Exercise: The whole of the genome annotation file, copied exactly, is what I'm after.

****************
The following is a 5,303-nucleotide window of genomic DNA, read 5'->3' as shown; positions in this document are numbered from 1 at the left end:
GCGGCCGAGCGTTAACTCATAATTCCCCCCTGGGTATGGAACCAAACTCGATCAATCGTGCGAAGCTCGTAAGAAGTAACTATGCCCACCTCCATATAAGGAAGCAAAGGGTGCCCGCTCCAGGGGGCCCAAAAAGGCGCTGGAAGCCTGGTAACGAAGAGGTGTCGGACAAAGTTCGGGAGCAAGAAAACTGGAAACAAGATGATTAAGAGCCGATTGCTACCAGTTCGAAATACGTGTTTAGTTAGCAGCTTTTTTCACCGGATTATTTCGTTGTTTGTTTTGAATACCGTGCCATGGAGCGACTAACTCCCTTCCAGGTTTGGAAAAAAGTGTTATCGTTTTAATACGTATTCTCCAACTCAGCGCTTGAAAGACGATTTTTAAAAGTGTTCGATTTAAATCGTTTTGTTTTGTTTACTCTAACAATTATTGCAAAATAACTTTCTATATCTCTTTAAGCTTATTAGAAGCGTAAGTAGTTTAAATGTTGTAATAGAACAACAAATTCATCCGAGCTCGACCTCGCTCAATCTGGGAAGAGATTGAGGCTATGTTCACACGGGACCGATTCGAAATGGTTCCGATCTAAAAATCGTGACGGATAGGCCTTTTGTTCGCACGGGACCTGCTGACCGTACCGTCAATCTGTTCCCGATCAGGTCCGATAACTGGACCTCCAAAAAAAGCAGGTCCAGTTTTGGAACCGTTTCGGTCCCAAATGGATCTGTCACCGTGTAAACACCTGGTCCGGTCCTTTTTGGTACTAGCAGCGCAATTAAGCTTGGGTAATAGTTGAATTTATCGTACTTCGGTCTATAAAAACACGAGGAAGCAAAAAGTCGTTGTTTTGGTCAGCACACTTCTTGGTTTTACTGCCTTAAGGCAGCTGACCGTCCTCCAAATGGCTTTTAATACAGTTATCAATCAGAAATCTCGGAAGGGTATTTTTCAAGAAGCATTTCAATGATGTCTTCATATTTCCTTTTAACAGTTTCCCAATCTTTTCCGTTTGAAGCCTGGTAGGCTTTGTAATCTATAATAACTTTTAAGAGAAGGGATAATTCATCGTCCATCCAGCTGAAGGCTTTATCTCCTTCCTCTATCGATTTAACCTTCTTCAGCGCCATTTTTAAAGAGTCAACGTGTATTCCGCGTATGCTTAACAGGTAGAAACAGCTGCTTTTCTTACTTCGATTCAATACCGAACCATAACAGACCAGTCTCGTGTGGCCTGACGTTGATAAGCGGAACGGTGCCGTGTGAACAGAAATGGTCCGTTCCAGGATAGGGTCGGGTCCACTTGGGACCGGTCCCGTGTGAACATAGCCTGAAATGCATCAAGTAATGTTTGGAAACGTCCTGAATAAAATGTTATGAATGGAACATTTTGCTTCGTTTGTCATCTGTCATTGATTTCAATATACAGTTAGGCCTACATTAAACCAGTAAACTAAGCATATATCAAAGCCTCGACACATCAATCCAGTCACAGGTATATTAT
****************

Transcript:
The following is a 5,303-nucleotide window of genomic DNA, read 5'->3' as shown; positions in this document are numbered from 1 at the left end:
GCGGCCGAGCGTTAACTCATAATTCCCCCCTGGGTATGGAACCAAACTCGATCAATCGTGCGAAGCTCGTAAGAAGTAACTATGCCCACCTCCATATAAGGAAGCAAAGGGTGCCCGCTCCAGGGGGCCCAAAAAGGCGCTGGAAGCCTGGTAACGAAGAGGTGTCGGACAAAGTTCGGGAGCAAGAAAACTGGAAACAAGATGATTAAGAGCCGATTGCTACCAGTTCGAAATACGTGTTTAGTTAGCAGCTTTTTTCACCGGATTATTTCGTTGTTTGTTTTGAATACCGTGCCATGGAGCGACTAACTCCCTTCCAGGTTTGGAAAAAAGTGTTATCGTTTTAATACGTATTCTCCAACTCAGCGCTTGAAAGACGATTTTTAAAAGTGTTCGATTTAAATCGTTTTGTTTTGTTTACTCTAACAATTATTGCAAAATAACTTTCTATATCTCTTTAAGCTTATTAGAAGCGTAAGTAGTTTAAATGTTGTAATAGAACAACAAATTCATCCGAGCTCGACCTCGCTCAATCTGGGAAGAGATTGAGGCTATGTTCACACGGGACCGATTCGAAATGGTTCCGATCTAAAAATCGTGACGGATAGGCCTTTTGTTCGCACGGGACCTGCTGACCGTACCGTCAATCTGTTCCCGATCAGGTCCGATAACTGGACCTCCAAAAAAAGCAGGTCCAGTTTTGGAACCGTTTCGGTCCCAAATGGATCTGTCACCGTGTAAACACCTGGTCCGGTCCTTTTTGGTACTAGCAGCGCAATTAAGCTTGGGTAATAGTTGAATTTATCGTACTTCGGTCTATAAAAACACGAGGAAGCAAAAAGTCGTTGTTTTGGTCAGCACACTTCTTGGTTTTACTGCCTTAAGGCAGCTGACCGTCCTCCAAATGGCTTTTAATACAGTTATCAATCAGAAATCTCGGAAGGGTATTTTTCAAGAAGCATTTCAATGATGTCTTCATATTTCCTTTTAACAGTTTCCCAATCTTTTCCGTTTGAAGCCTGGTAGGCTTTGTAATCTATAATAACTTTTAAGAGAAGGGATAATTCATCGTCCATCCAGCTGAAGGCTTTATCTCCTTCCTCTATCGATTTAACCTTCTTCAGCGCCATTTTTAAAGAGTCAACGTGTATTCCGCGTATGCTTAACAGGTAGAAACAGCTGCTTTTCTTACTTCGATTCAATACCGAACCATAACAGACCAGTCTCGTGTGGCCTGACGTTGATAAGCGGAACGGTGCCGTGTGAACAGAAATGGTCCGTTCCAGGATAGGGTCGGGTCCACTTGGGACCGGTCCCGTGTGAACATAGCCTGAAATGCATCAAGTAATGTTTGGAAACGTCCTGAATAAAATGTTATGAATGGAACATTTTGCTTCGTTTGTCATCTGTCATTGATTTCAATATACAGTTAGGCCTACATTAAACCAGTAAACTAAGCATATATCAAAGCCTCGACACATCAATCCAGTCACAGGTATATTAT